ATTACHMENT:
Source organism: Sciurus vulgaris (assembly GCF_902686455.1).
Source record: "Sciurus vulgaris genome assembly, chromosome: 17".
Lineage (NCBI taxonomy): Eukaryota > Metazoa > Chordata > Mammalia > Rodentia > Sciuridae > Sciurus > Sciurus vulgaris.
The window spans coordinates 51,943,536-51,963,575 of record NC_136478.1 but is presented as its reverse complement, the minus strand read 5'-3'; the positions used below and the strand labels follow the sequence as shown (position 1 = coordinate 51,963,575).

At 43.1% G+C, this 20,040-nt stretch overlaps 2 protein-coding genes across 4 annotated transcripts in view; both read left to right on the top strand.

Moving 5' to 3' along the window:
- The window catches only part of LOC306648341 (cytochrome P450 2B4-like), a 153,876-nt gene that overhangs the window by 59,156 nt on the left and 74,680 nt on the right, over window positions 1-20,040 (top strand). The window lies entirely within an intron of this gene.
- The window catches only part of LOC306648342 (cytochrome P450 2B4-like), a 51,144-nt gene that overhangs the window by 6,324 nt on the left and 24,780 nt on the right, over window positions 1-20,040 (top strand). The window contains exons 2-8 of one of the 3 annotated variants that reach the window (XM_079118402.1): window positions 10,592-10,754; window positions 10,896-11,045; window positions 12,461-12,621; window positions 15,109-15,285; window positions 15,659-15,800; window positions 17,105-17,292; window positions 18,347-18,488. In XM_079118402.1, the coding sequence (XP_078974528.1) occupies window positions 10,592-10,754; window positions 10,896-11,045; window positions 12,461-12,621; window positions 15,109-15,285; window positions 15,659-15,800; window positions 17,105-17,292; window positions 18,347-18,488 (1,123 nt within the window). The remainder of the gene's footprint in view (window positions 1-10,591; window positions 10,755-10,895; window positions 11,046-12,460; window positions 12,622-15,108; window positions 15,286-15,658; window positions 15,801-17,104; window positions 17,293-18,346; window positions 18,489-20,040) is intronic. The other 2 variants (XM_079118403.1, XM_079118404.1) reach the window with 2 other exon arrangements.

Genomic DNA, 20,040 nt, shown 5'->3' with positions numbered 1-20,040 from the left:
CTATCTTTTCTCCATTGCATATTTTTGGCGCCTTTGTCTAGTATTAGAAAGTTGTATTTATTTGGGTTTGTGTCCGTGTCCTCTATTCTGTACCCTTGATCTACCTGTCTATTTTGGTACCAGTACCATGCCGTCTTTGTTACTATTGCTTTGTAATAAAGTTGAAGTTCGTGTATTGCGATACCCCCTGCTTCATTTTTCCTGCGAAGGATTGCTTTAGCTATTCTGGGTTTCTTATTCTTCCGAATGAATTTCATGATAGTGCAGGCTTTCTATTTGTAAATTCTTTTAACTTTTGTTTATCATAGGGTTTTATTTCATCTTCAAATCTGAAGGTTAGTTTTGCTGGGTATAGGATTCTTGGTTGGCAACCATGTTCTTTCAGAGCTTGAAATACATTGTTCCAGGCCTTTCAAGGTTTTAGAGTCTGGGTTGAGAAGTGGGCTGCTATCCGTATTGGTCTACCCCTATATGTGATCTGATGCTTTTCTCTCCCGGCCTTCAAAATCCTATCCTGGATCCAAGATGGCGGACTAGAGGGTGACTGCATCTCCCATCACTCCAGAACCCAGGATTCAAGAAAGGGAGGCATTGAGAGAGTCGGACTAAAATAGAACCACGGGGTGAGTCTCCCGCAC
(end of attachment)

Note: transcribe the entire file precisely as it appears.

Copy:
Source organism: Sciurus vulgaris (assembly GCF_902686455.1).
Source record: "Sciurus vulgaris genome assembly, chromosome: 17".
Lineage (NCBI taxonomy): Eukaryota > Metazoa > Chordata > Mammalia > Rodentia > Sciuridae > Sciurus > Sciurus vulgaris.
The window spans coordinates 51,943,536-51,963,575 of record NC_136478.1 but is presented as its reverse complement, the minus strand read 5'-3'; the positions used below and the strand labels follow the sequence as shown (position 1 = coordinate 51,963,575).

At 43.1% G+C, this 20,040-nt stretch overlaps 2 protein-coding genes across 4 annotated transcripts in view; both read left to right on the top strand.

Moving 5' to 3' along the window:
- The window catches only part of LOC306648341 (cytochrome P450 2B4-like), a 153,876-nt gene that overhangs the window by 59,156 nt on the left and 74,680 nt on the right, over window positions 1-20,040 (top strand). The window lies entirely within an intron of this gene.
- The window catches only part of LOC306648342 (cytochrome P450 2B4-like), a 51,144-nt gene that overhangs the window by 6,324 nt on the left and 24,780 nt on the right, over window positions 1-20,040 (top strand). The window contains exons 2-8 of one of the 3 annotated variants that reach the window (XM_079118402.1): window positions 10,592-10,754; window positions 10,896-11,045; window positions 12,461-12,621; window positions 15,109-15,285; window positions 15,659-15,800; window positions 17,105-17,292; window positions 18,347-18,488. In XM_079118402.1, the coding sequence (XP_078974528.1) occupies window positions 10,592-10,754; window positions 10,896-11,045; window positions 12,461-12,621; window positions 15,109-15,285; window positions 15,659-15,800; window positions 17,105-17,292; window positions 18,347-18,488 (1,123 nt within the window). The remainder of the gene's footprint in view (window positions 1-10,591; window positions 10,755-10,895; window positions 11,046-12,460; window positions 12,622-15,108; window positions 15,286-15,658; window positions 15,801-17,104; window positions 17,293-18,346; window positions 18,489-20,040) is intronic. The other 2 variants (XM_079118403.1, XM_079118404.1) reach the window with 2 other exon arrangements.

Genomic DNA, 20,040 nt, shown 5'->3' with positions numbered 1-20,040 from the left:
CTATCTTTTCTCCATTGCATATTTTTGGCGCCTTTGTCTAGTATTAGAAAGTTGTATTTATTTGGGTTTGTGTCCGTGTCCTCTATTCTGTACCCTTGATCTACCTGTCTATTTTGGTACCAGTACCATGCCGTCTTTGTTACTATTGCTTTGTAATAAAGTTGAAGTTCGTGTATTGCGATACCCCCTGCTTCATTTTTCCTGCGAAGGATTGCTTTAGCTATTCTGGGTTTCTTATTCTTCCGAATGAATTTCATGATAGTGCAGGCTTTCTATTTGTAAATTCTTTTAACTTTTGTTTATCATAGGGTTTTATTTCATCTTCAAATCTGAAGGTTAGTTTTGCTGGGTATAGGATTCTTGGTTGGCAACCATGTTCTTTCAGAGCTTGAAATACATTGTTCCAGGCCTTTCAAGGTTTTAGAGTCTGGGTTGAGAAGTGGGCTGCTATCCGTATTGGTCTACCCCTATATGTGATCTGATGCTTTTCTCTCCCGGCCTTCAAAATCCTATCCTGGATCCAAGATGGCGGACTAGAGGGTGACTGCATCTCCCATCACTCCAGAACCCAGGATTCAAGAAAGGGAGGCATTGAGAGAGTCGGACTAAAATAGAACCACGGGGTGAGTCTCCCGCAC